In This Article
- What is a probate property?
- What happens when a property goes into probate?
- What are the problems that come from selling probate properties?
- How quickly can I sell a probate property?
- Increasing the value of a probate property
This guide will help you navigate the world of the probate property. From taxation to answering questions such as ‘can you sell a house before probate is granted?’, ‘how long does it take to sell a house through probate?’, ‘can the executor sell property without all beneficiaries approving?’, and ‘how long does probate take when selling a house?’
What is a probate property?
When someone dies, their estate, which includes their own home, other property, money, investments and other assets, must be disposed of in accordance with the law and their will and therefore inheritance, if one exists. Applying for the right to deal with someone’s estate according to their will is called applying for a grant of probate. A grant of probate is an official document, sealed by the Probate Registry. It confirms that the will is valid and that the person who holds it is legally entitled to settle the estate. Once a grant of probate is made the deceased person’s property can be transferred to their beneficiaries or sold.
With regard for the prices of getting probate. The application price is £215 if the price of the estate is £5,000 or over. There’s no price to pay if the estate is under £5,000. Extra copies of the probate are priced at £1.50 each. This means you can send them to different organisations at the same time.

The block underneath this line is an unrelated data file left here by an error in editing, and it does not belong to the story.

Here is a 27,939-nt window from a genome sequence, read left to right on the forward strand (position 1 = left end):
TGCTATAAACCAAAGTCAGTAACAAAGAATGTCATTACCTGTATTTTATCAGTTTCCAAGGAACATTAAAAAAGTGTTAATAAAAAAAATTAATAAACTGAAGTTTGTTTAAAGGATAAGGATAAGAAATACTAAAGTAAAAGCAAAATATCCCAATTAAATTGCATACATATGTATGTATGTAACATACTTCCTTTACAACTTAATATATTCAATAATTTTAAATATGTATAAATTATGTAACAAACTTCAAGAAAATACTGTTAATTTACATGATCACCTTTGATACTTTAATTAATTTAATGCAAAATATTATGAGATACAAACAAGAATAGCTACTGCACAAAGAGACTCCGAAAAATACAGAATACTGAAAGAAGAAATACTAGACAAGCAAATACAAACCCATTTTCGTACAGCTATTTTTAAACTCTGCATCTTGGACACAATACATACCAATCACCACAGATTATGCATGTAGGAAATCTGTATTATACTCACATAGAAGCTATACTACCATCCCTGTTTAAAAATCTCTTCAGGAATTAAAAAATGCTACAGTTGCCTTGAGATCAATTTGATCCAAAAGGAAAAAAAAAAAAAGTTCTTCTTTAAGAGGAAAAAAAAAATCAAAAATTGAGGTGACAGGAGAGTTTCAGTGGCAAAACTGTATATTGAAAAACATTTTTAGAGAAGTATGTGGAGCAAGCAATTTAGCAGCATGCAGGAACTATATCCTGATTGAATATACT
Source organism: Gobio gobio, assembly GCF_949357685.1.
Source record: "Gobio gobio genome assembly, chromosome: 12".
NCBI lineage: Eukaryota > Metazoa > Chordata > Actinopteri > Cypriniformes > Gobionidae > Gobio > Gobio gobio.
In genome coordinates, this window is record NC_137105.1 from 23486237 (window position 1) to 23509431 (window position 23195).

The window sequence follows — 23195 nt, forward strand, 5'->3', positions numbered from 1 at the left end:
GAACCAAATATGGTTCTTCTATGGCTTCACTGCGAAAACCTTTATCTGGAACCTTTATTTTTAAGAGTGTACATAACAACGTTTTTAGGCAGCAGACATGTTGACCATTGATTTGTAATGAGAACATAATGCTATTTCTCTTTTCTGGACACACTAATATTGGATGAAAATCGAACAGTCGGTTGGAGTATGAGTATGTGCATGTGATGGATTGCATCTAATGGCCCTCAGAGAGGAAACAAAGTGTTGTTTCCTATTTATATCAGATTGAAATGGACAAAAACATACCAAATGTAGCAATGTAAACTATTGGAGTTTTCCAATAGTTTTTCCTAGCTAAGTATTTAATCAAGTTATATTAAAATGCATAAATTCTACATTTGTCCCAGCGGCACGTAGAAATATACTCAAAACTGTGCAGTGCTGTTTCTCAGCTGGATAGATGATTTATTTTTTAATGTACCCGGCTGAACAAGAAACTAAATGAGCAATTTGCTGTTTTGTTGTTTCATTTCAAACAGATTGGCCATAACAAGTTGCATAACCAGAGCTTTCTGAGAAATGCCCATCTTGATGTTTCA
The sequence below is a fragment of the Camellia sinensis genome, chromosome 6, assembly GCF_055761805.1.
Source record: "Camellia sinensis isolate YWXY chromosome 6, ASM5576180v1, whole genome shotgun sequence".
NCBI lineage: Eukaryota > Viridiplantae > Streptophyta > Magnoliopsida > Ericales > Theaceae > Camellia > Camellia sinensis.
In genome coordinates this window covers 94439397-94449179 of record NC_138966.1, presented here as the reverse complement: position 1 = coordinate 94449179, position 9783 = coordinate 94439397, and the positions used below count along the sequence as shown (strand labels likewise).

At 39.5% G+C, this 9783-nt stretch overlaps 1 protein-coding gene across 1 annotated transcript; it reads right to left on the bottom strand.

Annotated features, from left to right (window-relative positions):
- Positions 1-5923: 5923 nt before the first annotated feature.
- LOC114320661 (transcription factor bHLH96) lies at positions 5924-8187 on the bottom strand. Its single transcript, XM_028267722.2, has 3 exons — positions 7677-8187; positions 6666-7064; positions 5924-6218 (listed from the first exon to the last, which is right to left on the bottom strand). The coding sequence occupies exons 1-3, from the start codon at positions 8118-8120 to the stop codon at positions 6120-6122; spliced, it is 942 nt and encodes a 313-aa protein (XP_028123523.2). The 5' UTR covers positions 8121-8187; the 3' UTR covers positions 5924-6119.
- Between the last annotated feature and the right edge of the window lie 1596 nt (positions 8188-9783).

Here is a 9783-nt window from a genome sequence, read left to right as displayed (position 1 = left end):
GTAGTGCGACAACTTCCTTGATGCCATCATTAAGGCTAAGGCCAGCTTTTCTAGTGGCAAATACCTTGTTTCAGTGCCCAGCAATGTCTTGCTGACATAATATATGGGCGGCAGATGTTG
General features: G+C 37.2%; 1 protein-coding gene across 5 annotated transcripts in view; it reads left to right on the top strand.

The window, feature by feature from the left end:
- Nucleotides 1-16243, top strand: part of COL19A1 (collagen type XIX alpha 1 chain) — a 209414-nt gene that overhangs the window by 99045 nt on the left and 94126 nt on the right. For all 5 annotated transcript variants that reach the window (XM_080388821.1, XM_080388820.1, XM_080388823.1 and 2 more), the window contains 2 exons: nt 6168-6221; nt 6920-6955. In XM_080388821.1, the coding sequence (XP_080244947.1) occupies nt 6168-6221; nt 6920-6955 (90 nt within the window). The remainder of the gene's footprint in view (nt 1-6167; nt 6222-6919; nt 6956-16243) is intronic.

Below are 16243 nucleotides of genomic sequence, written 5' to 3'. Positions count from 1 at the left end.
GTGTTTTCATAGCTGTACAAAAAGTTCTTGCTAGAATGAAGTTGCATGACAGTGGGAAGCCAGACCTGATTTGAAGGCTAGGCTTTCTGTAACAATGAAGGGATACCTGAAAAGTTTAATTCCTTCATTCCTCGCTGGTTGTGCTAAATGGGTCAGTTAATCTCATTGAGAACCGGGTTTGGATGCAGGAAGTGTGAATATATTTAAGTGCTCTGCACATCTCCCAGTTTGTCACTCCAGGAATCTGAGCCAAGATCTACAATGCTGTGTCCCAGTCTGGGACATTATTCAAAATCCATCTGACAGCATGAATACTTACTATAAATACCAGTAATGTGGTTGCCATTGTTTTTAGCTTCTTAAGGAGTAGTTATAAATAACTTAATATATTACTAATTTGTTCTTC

What happens when a property goes into probate?
If you are involved with the sale of a probate property it is useful to know how the probate process works. If the deceased person left a will then the process is known as obtaining a grant of probate. Whoever is named as an executor in the will can apply for a grant of probate. If the deceased person did not leave a will the process is instead known as obtaining a grant of letters of administration, although it is similar to probate. Anyone over 18 can be what is known as the administrator but it is generally their next of kin if possible. Executors and administrators can apply for probate themselves or pay a probate solicitor to do it on their behalf. You will need the original will if applicable and the original death certificate. Before probate can be granted you will need to estimate and report the value of the deceased person’s estate to the Inland Revenue. This includes estimating the market value of their property and finding out the value of any debts they may have had. If Inheritance Taxation or IHT is due on the estate you will have to pay some or all of this before probate can be granted. Once all the necessary information and supporting documents are obtained you can apply for a grant of probate. You will want these before considering a low offer on your probate.
Can you sell a house before probate is granted? No, you cannot. You cannot legally sell a house while it is under probate. What you can do is put a house up for sale, market it, conduct viewings, agree a sale price with people interested in buying and conduct other preparatory work before the probate process is completed. However, you cannot exchange contracts and complete until probate is granted. You will not be able to accept anything, high or low offer on your probate.
If you decide to put the property up for sale before probate is granted be sure to tell any prospective buyers, estate agents and others that the sale cannot be completed until probate has been granted. Some prospective buyers may be willing to wait but others may not be able to wait if they need to move quickly, or perhaps if they are involved in a chain. So, it is not possible to sell a house before a probate is granted.
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What are the problems that come from selling probate properties?
Selling a probate property involves a number of potential problems, such as extra fees and taxation: